Little Chick is spending a few days at Grandma and Grandpa’s house, his first solo visit and stay, giving us the opportunity to catch up on jobs, uninterrupted, and get some much-needed rest. We can enjoy some peace and quiet.
But it is silent. And the silence is deafening.
Being child-free for a whole weekend sounded magical. Honestly, I’ve hated it. I also feel guilty for wanting it; after all, we waited years to be parents. Then I feel guilty that I need this time. I’ve been pleasingly resilient over the past twelve months, but I can feel that things are not as robust as they should be, I’m not as robust as Little Chick and the Other Mrs Reed Warbler need me to be.
I’ve needed a break for a while. While I do get full days when Little Chick is at nursery, I needed to feel that I could properly switch off, relatively guilt-free. This new to parenthood, I didn’t expect to feel entirely guilt-free at a weekend without parental responsibilities, but I didn’t think I would feel so bad. Or miss him so much.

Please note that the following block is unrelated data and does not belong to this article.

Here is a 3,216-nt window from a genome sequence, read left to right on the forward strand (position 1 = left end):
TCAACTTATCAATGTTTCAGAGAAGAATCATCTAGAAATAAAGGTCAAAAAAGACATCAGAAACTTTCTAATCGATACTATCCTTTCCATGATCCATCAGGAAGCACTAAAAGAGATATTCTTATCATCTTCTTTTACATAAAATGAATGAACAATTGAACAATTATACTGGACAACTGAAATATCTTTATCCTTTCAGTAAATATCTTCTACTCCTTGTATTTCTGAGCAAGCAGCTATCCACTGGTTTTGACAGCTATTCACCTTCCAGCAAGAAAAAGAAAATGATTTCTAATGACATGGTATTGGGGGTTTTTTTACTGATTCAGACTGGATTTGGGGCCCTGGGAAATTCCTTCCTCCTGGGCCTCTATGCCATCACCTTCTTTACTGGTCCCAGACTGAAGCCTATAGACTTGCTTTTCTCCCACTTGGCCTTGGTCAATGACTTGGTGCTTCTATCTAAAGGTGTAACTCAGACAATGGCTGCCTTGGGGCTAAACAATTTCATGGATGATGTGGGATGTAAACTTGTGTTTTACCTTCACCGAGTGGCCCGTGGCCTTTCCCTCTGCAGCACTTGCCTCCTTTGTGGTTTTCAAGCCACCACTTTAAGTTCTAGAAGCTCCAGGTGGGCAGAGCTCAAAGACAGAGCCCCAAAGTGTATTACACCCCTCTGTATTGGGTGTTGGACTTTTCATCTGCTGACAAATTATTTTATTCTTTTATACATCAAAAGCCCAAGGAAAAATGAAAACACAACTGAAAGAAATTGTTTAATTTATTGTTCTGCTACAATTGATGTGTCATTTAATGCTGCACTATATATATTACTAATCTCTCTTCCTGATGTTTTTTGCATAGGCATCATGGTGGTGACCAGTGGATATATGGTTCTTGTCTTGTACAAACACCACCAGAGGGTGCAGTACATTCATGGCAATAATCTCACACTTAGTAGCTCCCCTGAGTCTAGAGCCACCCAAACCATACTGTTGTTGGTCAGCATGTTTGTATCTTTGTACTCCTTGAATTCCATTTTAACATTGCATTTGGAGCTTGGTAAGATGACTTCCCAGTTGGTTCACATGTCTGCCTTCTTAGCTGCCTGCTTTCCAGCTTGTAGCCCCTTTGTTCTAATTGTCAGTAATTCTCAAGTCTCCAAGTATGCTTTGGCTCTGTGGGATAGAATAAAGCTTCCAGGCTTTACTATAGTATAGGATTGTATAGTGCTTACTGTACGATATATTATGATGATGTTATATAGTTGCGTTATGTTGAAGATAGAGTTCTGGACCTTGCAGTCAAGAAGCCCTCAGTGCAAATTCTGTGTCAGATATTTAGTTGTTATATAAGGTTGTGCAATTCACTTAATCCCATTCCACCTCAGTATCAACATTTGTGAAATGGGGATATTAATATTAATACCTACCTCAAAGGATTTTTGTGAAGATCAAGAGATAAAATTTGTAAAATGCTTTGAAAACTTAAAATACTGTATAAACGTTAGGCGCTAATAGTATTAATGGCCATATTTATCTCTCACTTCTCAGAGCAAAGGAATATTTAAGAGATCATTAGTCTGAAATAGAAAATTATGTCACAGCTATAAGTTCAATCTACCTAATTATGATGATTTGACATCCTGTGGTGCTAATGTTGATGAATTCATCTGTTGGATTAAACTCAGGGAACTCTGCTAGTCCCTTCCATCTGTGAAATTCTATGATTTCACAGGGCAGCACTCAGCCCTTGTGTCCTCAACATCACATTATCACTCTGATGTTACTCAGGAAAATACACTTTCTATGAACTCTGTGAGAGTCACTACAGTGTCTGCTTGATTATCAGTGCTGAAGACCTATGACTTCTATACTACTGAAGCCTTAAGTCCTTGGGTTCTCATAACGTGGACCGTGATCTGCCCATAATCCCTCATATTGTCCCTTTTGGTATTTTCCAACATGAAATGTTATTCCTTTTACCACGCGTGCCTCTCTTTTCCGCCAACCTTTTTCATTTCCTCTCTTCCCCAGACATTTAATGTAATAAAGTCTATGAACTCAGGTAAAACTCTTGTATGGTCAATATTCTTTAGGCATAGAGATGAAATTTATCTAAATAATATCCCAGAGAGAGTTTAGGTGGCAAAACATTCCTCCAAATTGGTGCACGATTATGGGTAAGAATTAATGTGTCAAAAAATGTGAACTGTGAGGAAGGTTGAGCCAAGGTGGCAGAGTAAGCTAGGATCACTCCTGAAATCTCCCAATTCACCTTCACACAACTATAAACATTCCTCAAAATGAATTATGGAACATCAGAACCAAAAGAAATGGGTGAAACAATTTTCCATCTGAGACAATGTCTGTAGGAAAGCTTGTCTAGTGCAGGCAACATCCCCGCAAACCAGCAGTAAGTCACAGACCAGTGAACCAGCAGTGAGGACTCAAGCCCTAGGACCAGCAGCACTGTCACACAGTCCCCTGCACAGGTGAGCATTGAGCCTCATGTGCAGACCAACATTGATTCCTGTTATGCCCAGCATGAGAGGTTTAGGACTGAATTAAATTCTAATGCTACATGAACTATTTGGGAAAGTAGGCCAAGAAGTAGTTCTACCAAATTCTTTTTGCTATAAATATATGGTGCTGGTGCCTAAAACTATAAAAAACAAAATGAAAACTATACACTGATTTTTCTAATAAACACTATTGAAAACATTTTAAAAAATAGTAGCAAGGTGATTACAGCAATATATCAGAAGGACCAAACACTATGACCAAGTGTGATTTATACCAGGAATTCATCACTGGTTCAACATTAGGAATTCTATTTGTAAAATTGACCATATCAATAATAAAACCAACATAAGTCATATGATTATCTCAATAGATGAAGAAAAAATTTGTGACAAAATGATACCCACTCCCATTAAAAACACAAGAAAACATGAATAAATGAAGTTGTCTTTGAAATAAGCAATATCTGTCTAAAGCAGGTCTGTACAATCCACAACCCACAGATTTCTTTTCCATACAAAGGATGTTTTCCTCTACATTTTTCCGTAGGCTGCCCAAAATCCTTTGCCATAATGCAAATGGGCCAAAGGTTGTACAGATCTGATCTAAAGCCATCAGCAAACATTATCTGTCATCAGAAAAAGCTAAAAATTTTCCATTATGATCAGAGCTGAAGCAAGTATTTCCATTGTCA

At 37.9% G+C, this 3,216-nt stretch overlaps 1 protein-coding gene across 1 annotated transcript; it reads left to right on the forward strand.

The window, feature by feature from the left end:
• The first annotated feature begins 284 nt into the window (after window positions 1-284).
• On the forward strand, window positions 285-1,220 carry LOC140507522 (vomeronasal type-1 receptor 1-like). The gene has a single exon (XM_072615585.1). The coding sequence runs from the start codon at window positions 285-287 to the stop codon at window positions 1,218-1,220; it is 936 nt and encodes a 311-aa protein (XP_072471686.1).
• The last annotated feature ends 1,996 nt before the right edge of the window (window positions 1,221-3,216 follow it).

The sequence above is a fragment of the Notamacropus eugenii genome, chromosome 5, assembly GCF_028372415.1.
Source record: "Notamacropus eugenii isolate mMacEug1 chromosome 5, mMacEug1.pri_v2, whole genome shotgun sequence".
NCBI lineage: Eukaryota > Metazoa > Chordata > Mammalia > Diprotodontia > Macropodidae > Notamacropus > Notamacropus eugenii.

I’ve had time without Little Chick, notably my trip to Brazil, but I was occupied and busy. I barely had time to miss him. I was also in a new unfamiliar and exciting environment. Now I am at home and I expect to see him. Seeing his room makes me sad; it’s almost like I’m grieving. It’s weird. Strangest of all is the absence of laughter, music, requests for more snacks and drinks. It’s eerily quiet.
I knew my life would change beyond recognition when we adopted, but this is not what I expected. I didn’t think I could love him or miss him as much as I do. My body aches. This is a stark reminder of how his birth family must feel. It is too much. I need the noise. I need Little Chick.